(21)
$${\text{HHDIVTOT}} = \mathop \sum \limits_{{\text{I}}} {\text{HHDIV}}_{{\text{I}}}$$
(22)
$${\text{RETEARN}}_{{\text{I}}} = {\text{RETER}}_{{\text{I}}} \,*\,{\text{PK}}_{{\text{I}}} \,*\,{\text{CAP}}_{{\text{I}}} \,*\,\left( {1 - {\text{DEPR}}_{{\text{I}}} - {\text{PPT}}_{{\text{I}}} } \right)$$
(23)
$${\text{RETEARNTOT}} = \mathop \sum \limits_{{\text{I}}} {\text{RETEARN}}_{{\text{I}}}$$
(24)
$${\text{ROWDIV}}_{{\text{I}}} = {\text{ROWDR}}_{{\text{I}}} \,*\,{\text{PK}}_{{\text{I}}} \,*\,{\text{CAP}}_{{\text{I}}} \,*\,\left( {1 - {\text{DEPR}}_{{\text{I}}} - {\text{PPT}}_{{\text{I}}} } \right)$$
(25)
$${\text{ROWDIVTOT}} = \mathop \sum \limits_{{\text{I}}} {\text{ROWDIV}}_{{\text{I}}}$$
(26)
$${\text{HHDIVY}}_{{\text{H}}} = \mathop \sum \limits_{{\text{I}}} ({\text{HKYSHAR}}_{{\text{H,I}}} \,*\,{\text{HHDIV}}_{{\text{I}}} )$$
(27)
$${\text{HHLABY}}_{{\text{H}}} = \mathop \sum \limits_{I} ({\text{HLYSHAR}}_{{\text{H,I}}} \,*\,W\,*\,{\text{LAB}}_{{\text{I}}} )$$
(28)
$${\text{HHYTOT}}_{{\text{H}}} = {\text{HHDIVY}}_{{\text{H}}} + {\text{HHLABY}}_{{\text{H}}}$$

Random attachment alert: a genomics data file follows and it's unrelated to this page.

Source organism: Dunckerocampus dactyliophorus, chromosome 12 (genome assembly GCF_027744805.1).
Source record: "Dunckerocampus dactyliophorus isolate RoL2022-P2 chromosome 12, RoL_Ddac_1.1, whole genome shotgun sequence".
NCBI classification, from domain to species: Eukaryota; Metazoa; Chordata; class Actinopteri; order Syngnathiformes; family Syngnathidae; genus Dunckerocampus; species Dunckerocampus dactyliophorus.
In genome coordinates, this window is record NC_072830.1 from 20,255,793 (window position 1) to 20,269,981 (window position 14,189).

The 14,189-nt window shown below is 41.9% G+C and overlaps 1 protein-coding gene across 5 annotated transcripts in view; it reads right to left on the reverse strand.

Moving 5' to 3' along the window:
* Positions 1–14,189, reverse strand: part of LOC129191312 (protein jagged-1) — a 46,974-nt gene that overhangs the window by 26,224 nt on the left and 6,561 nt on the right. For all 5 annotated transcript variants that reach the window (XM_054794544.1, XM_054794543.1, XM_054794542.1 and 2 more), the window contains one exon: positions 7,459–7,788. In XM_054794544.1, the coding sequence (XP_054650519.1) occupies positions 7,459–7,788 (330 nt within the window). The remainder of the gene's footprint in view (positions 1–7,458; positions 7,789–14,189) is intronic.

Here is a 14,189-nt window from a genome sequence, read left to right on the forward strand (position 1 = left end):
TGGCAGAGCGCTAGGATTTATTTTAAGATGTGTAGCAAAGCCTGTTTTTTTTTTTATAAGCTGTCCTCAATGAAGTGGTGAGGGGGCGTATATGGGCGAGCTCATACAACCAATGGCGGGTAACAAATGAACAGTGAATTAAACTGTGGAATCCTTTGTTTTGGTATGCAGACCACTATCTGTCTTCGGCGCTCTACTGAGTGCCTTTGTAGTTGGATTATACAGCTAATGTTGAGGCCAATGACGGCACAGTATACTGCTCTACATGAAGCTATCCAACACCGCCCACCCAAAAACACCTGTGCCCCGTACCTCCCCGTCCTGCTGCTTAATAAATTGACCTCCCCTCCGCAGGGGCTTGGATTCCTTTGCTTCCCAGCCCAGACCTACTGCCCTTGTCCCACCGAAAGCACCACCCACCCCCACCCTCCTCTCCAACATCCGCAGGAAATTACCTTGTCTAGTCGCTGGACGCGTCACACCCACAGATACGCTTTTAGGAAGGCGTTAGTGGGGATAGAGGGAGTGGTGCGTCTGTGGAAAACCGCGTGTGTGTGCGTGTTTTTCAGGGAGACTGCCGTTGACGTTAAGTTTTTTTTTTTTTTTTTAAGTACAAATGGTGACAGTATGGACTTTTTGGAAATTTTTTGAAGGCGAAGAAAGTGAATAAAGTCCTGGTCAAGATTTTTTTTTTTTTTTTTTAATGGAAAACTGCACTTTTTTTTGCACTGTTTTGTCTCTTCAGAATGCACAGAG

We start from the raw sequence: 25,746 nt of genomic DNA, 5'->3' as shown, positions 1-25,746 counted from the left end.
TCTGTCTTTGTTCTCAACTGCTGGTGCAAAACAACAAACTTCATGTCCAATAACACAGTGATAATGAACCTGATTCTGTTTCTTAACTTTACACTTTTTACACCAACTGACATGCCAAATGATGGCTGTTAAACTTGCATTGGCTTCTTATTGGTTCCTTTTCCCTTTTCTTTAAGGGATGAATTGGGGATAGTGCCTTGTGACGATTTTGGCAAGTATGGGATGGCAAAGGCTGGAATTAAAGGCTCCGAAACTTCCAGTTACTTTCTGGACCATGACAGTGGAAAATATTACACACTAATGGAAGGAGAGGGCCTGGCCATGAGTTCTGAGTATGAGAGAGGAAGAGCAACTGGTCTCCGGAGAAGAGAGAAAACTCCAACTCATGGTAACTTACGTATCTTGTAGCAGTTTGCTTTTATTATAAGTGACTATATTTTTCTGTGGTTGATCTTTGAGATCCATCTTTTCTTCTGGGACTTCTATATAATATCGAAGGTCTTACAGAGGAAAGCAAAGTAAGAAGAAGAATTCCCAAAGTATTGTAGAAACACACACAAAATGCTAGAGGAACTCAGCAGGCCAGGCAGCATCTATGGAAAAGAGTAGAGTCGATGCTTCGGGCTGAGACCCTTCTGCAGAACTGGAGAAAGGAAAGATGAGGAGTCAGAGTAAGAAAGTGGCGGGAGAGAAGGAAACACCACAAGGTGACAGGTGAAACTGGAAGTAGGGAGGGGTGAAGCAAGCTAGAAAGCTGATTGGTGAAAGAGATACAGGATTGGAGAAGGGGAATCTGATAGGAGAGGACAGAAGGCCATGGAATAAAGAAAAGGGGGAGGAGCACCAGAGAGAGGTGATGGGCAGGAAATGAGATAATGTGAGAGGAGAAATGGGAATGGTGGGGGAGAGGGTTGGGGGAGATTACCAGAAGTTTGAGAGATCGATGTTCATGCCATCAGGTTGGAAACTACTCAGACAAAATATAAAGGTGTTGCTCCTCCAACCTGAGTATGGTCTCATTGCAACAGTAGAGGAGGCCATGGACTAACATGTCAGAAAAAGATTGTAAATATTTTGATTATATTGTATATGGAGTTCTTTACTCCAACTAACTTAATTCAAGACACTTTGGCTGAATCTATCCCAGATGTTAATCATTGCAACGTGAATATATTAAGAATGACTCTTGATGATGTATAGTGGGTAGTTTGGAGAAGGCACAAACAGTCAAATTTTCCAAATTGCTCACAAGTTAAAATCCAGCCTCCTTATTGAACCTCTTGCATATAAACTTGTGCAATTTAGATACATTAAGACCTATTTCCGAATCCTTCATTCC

(29)
$${\text{HCONS}}_{{\text{HI}}} = {\text{HEXPS}}_{{\text{H,I}}} \,*\,\left( {{\raise0.7ex\hbox{${{\text{HHYTOT}}_{{\text{H}}} }$} \!\mathord{\left/ {\vphantom {{{\text{HHYTOT}}_{{\text{H}}} } {{\text{P}}_{{\text{I}}} }}}\right.\kern-0pt} \!\lower0.7ex\hbox{${{\text{P}}_{{\text{I}}} }$}}} \right)$$
(30)
$${\text{TOTHCONS}}_{{\text{H}}} = \mathop \sum \limits_{{\text{I}}} {\text{HCONS}}_{{\text{H,I}}}$$
(31)
$${\text{UTILITY}}_{{\text{H}}} = \mathop \sum \limits_{{\text{I}}} ({\text{HEXPS}}_{{\text{H,I}}} \,*\,{\text{LOG}}\left( {{\text{HCONS}}_{{\text{H,I}}} } \right))$$
(32)
$${\text{UTILTOT}} = \mathop \sum \limits_{{\text{H}}} {\text{UTILITY}}_{{\text{H}}}$$
(33)